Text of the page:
Like language, a political culture is in constant flux; meanings continuously change and attitudes are refined through the continuous exchange of ideas. Jeffrey C. Goldfarb argues that this constant reinvention of political culture produces societal transformation, but Joel Suss concludes that although an attractive argument, the author does not provide readers with enough evidence for it to be convincing.
Reinventing Political Culture. Jeffrey C. Goldfarb. Polity Press. November 2011.
Political culture can be a formidable constraint in realizing social transformation. Ingrained and inherited beliefs inspire conformity with the status quo, visible in the continuing public vitriol against gay rights in the United States, always in reference to an ‘American way of life’ and a ‘glorious past’ that is being irrevocably altered.
But political culture also has a powerfully creative capacity that can produce profound and progressive change in society. In Reinventing Political Culture, Jeffrey C. Goldfarb asserts that political culture is substantive in societal transformation. The constant reinvention of political culture produces social change, as the “power of culture confronts the culture of power”. The author explores the creative capacity of political cultures through what he terms the “politics of small things”; demonstrating how the discussions that take place between people on the micro-scale and outside of formal political institutions effect progressive change. The aggregate of all these interactions constitutes new political ideas that have real power and provides the evolution of societies.
In attempting to back up this attractive argument, Goldfarb examines three cases in which he claims the creative force inlaid in political culture has proved transformational; firstly, the emergence of a relatively free and democratic Poland after the fall of the Iron Curtain; secondly, the new politics and racial discourse in the U.S. brought to the fore by President Obama; and thirdly, the emergence of alternative sources of discussion on both sides of the Israeli-Palestinian conflict in the Middle East. While Goldfarb’s underlying argument is appealing, the examples used to substantiate his claim are not. Unfortunately, each of the examples is peppered all too frequently with personal anecdotes, superficial analysis and sweeping generalizations which do a disservice to the argument presented.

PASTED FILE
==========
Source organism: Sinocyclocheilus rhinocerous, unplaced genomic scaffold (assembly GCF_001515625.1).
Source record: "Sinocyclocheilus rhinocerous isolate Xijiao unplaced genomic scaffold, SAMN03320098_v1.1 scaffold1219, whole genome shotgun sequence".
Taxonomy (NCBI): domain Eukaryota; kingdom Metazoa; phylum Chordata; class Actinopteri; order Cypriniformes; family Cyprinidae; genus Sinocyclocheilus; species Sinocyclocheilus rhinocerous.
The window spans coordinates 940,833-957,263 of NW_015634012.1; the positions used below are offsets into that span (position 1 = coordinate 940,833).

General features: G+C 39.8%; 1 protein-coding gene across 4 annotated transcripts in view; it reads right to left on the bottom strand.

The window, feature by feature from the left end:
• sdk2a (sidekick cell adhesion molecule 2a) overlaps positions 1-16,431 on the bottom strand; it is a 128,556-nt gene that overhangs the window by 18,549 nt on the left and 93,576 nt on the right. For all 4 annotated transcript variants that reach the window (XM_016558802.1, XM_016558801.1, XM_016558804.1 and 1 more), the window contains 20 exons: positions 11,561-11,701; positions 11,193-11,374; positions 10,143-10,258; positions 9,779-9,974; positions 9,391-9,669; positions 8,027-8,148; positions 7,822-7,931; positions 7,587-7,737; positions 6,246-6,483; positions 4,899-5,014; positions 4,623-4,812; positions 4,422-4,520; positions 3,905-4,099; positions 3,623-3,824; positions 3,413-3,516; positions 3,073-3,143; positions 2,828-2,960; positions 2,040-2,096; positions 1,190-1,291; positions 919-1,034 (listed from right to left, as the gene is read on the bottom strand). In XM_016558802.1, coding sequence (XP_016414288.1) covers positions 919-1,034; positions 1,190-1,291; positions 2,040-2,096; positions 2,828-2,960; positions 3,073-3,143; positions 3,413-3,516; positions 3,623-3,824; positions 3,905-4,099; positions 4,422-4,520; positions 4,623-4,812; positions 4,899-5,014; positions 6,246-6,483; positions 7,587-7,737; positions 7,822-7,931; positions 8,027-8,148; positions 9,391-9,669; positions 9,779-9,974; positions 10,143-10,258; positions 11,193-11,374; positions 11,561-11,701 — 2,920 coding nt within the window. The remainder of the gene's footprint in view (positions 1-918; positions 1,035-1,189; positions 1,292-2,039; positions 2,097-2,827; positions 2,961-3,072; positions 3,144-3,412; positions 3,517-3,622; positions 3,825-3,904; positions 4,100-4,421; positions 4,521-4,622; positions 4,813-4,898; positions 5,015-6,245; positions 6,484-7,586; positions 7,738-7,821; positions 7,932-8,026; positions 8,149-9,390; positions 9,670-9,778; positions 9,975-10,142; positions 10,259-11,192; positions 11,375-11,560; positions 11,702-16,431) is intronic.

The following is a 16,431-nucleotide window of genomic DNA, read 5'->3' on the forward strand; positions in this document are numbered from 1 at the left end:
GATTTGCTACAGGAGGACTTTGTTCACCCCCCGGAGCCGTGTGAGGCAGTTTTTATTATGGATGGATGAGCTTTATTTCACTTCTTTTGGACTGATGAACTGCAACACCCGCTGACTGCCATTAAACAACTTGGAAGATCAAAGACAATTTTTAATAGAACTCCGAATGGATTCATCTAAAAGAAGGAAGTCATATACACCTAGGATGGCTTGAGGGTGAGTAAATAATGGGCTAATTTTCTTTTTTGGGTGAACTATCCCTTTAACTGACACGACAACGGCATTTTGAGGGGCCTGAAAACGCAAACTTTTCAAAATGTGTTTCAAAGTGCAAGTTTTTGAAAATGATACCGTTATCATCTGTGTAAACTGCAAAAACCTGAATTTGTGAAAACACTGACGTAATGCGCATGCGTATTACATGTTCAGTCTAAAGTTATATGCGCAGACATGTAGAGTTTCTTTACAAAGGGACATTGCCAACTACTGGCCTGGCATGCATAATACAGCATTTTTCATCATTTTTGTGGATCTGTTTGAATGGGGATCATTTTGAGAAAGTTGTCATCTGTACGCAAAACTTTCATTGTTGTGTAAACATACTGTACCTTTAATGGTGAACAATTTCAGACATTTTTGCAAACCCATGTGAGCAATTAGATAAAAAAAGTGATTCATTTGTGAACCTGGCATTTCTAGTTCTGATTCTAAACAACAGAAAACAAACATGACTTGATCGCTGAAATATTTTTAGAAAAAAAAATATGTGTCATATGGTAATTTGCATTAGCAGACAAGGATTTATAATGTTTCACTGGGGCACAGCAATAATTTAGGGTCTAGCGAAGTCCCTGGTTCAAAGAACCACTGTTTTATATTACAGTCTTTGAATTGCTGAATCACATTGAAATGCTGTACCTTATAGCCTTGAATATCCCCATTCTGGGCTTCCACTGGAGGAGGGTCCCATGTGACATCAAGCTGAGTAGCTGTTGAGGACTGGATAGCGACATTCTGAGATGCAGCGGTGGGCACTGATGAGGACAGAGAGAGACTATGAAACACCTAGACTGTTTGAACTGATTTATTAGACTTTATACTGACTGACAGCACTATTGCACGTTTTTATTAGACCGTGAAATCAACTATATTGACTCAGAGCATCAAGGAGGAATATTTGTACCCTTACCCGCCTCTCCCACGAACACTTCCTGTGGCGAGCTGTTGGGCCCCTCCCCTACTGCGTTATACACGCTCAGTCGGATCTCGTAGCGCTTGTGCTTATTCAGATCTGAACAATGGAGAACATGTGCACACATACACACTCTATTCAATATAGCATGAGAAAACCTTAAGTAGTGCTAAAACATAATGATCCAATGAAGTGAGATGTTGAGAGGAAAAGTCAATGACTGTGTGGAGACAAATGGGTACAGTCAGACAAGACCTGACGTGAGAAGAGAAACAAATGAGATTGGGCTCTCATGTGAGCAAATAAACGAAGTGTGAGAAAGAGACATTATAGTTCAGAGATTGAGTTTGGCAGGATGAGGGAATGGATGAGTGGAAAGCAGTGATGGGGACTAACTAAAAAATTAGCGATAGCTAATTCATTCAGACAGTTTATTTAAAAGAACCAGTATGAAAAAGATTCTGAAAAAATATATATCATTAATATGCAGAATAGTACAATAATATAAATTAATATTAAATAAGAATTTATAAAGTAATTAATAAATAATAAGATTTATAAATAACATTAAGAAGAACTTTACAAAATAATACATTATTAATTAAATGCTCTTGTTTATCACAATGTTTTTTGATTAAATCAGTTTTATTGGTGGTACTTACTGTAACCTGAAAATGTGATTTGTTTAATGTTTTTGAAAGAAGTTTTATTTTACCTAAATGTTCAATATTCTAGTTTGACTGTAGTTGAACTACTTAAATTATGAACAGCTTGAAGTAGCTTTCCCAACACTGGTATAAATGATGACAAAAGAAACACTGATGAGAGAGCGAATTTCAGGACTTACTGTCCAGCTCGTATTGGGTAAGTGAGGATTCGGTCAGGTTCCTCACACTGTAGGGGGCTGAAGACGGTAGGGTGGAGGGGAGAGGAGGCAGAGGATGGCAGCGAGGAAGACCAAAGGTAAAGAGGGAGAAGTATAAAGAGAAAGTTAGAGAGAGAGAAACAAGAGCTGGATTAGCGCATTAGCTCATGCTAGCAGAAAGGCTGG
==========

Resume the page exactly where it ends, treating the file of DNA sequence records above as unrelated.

In the case of Poland, the author argues that the success of apolitical theatre companies during the Soviet era helped pave the way for the reinvention of that political culture. Soviet totalitarianism pervaded the former bloc countries, requiring the sanctioning of all public and cultural output by official ideology. Thus, Goldfarb asserts, the reinvention necessarily took place outside of politics, subverting communist rule not by taking an overt political stance but by developing independent spaces of cultural interaction.
The author’s almost exclusive focus on theatre companies as demonstrative of larger, more dynamic processes only scratches the surface, skimming the underlying reinvention and political dynamics at play. Goldfarb devotes much of this section to relating his personal experiences in Poland and name dropping intellectuals he was fortunate to meet, often in a manner that seems aimed at page-filling. His use of this example is symptomatic of the problems that plague the entire book: his use of evidence is largely representative of his own understanding of the political processes at play. Certainly it is difficult to evaluate a society-wide transformation in all its intricacies, but the argument would be better served by the author delving deeper in to the underlying reinvention of political culture rather than relying on largely anecdotal and superficial evidence.